Team creates LEDs, photovoltaic cells, and light detectors using novel one-molecule-thick material.
For 15 years, she was Captain Cyndi Ross, commercial fisherman, party boat skipper and high seas adventurer. Now she's Chaplain Cyndi Ross, assistant to the Rev. Paul Reynolds, MIT's Catholic chaplain.
"I always knew there'd be a next life," said Ms. Ross, who joins the MIT Chaplaincy during Orientation.
Ms. Ross, who majored in economics and minored in theology at Regis College, fell in love with the sea while growing up in the North End, Allston, Arlington and Medford. "I dreamed of becoming a marine biologist or oceanographer, but that just didn't seem possible. So I pursued deck work and a Merchant Marine license to keep me close to the water," she said.
She worked part-time for Boston's Baystate Steamship while she attended college and joined the crew of the National Oceanic and Atmospheric Administration (NOAA) Corps research boats The Albatross IV and The Delaware upon graduation.
She earned her captain's license in 1981 and fished for squid, fluke, haddock and cod out of Cape Cod on the stern trawler Chris Kate Sue, named after her nieces.
Later, she owned and operated the 36-foot down-easter Double Eagle as a party boat out of Falmouth. ("Passengers are easier on the back and you get paid whether you catch fish or not," she quipped.) The summer schedule included two daily fish trips, sunset cruises and bachelor party charters. The solid money was in overnight delivery trips of cargo and newspapers to Martha's Vineyard 365 days of the year.
"Fishing daily brings daily adventures," she said. "Each tow has a challenge. The worst storm I experienced was off Cape Hatteras when the crew of The Albatross IV -- including the cook -- spent three days strapped to their bunks below deck while riding out a "no name" storm. Mostly, you try to read and try to keep sane."
Numerous skirmishes with the sea followed, many of them during the solitary newspaper delivery runs to Martha's Vineyard. She departed at 2am in fair weather and foul, including Hurricane Gloria and other severe storms. Because the ferries don't run until after 6am and are dependent upon the weather, the papers go by sea on private contracts. They had to be on the stands by 5am.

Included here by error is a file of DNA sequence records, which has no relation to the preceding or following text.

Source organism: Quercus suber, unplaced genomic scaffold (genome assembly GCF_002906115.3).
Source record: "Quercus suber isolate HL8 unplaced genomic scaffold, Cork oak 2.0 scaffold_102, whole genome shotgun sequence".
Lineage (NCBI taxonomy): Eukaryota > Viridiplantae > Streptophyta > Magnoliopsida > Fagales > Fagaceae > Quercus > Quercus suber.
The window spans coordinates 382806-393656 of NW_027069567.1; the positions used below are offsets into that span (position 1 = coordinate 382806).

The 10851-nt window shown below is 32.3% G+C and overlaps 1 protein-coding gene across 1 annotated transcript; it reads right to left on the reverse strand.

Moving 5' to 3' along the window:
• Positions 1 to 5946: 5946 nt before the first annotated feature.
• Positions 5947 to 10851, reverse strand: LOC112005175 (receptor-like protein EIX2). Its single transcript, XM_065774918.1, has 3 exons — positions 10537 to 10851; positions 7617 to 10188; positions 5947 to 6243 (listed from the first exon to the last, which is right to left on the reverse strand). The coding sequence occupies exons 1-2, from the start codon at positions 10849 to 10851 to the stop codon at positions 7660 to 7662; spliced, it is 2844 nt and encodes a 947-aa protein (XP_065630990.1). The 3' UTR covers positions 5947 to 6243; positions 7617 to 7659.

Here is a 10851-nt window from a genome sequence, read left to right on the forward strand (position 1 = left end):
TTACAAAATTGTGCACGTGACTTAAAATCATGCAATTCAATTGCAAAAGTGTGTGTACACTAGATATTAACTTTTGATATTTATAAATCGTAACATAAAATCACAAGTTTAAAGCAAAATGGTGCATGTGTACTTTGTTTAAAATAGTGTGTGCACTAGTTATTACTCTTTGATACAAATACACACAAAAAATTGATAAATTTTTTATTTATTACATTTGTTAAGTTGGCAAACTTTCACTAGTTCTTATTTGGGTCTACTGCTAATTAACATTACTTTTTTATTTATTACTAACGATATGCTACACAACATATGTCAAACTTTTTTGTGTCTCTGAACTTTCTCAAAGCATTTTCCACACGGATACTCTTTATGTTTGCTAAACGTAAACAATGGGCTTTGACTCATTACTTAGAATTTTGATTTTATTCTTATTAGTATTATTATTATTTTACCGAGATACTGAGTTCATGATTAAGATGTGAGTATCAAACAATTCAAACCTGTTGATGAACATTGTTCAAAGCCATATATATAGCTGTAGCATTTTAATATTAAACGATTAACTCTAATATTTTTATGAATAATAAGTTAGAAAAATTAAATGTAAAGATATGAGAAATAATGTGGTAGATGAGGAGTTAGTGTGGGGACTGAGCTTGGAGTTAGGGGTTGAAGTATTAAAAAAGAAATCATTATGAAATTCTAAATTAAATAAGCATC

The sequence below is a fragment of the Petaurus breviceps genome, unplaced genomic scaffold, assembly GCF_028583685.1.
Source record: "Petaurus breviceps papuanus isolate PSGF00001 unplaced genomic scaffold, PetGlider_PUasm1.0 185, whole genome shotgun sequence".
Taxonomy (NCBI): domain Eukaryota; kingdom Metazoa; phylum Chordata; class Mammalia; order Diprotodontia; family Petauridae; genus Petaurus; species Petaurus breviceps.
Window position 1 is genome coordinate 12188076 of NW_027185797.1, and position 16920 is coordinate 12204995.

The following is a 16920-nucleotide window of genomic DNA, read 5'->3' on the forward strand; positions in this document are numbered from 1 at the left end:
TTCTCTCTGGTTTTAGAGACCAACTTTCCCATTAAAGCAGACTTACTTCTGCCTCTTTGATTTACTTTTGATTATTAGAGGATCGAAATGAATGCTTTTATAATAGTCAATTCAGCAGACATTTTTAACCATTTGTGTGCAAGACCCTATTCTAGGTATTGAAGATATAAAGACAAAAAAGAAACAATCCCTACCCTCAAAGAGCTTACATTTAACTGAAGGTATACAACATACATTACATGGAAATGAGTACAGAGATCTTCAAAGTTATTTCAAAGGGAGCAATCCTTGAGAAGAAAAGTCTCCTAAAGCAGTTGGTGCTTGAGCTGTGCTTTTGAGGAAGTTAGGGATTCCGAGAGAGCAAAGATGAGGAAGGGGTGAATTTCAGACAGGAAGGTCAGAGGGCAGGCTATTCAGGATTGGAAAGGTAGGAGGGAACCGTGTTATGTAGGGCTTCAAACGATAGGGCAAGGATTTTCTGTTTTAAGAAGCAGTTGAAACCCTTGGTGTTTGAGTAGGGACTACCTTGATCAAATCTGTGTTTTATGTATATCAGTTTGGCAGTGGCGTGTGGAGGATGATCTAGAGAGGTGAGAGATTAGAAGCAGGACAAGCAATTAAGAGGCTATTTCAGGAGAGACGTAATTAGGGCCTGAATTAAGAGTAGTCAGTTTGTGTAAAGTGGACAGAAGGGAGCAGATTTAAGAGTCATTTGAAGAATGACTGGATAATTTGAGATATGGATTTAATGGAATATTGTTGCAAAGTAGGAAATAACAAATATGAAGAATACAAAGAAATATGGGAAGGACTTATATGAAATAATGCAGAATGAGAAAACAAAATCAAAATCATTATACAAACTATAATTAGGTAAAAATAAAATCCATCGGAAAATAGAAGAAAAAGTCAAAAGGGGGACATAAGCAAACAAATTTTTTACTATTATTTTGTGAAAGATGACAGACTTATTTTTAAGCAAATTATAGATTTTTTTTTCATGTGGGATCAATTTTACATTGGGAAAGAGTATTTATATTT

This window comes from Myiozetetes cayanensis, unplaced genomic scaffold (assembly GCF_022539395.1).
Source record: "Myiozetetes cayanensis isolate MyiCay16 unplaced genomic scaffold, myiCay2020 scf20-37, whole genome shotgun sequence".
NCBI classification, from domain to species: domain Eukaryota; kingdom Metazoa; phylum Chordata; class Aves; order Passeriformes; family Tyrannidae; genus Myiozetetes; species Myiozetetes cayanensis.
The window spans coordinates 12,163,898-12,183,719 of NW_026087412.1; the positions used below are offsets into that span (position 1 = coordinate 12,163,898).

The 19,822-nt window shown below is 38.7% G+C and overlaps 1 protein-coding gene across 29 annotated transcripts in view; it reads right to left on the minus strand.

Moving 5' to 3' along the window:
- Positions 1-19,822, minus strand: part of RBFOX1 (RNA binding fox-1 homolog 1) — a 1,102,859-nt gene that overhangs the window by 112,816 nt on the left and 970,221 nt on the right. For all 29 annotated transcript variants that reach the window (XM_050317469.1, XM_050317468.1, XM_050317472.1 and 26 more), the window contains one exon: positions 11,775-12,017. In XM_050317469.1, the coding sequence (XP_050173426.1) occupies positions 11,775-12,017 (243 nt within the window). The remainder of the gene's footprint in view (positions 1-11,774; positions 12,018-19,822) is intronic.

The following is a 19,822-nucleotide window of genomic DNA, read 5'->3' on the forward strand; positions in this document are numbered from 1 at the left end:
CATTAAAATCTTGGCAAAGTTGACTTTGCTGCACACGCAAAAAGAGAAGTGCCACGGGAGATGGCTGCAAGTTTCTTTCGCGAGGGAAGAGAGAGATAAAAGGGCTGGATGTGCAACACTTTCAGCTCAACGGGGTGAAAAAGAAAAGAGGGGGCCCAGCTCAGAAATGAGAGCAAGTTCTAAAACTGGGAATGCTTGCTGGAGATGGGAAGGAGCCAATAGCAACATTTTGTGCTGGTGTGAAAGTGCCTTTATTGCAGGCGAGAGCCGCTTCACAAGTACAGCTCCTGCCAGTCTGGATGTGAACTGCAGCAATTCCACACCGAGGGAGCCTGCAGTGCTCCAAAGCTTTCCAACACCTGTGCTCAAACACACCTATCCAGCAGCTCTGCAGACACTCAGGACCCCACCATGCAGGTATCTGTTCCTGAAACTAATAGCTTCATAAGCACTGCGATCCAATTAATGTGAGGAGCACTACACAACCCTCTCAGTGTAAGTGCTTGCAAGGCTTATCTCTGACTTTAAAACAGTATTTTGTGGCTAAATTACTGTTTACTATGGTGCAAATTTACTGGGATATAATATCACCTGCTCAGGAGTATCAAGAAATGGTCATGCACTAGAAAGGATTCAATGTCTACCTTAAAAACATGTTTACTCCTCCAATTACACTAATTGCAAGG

"You can take more risks on a boat if you are alone with just your cargo and no passengers to worry about," Ms. Ross said. "High risk -- high money. It's more mercenary than courageous."
Contrary to popular assumptions, the spiritual moments at sea do not occur during the stressful periods.
"When there was trouble," she said, "the words from my mouth weren't prayers. During the long quiet times when the wind would whisper and blow sun reflections like stardust across the water, or during cold blue-green sunrises or lazy sunsets that looked like I was sailing on orange sherbet, in that solitude and beauty did spirituality unfold."
Ms. Ross, who retains her Merchant Marine Master's License, sold the business in 1995 and enrolled at the Providence College Graduate School of Theology. She earned two master's degrees in pastoral ministry and religious studies. Since then, she has been assigned to student services at Providence College; Canonical Services in tribunal work investigations and annulments for the Diocese of Portland, ME; and teaching in Fall River.
"I came to MIT serendipitously," she said. "A good priest friend of mine had heard of the opening. He urged me to apply, saying that my love of biology and science, my many questions concerning the universe and my love of God may be of use."
Despite his encouragement, she said, "I didn't think I stood a chance."
Chaplain Ross will hold office hours in the MIT Religious Activities Center (W11) on Tuesday and Thursday afternoons and all day Sunday.
A version of this article appeared in MIT Tech Talk on August 23, 2000.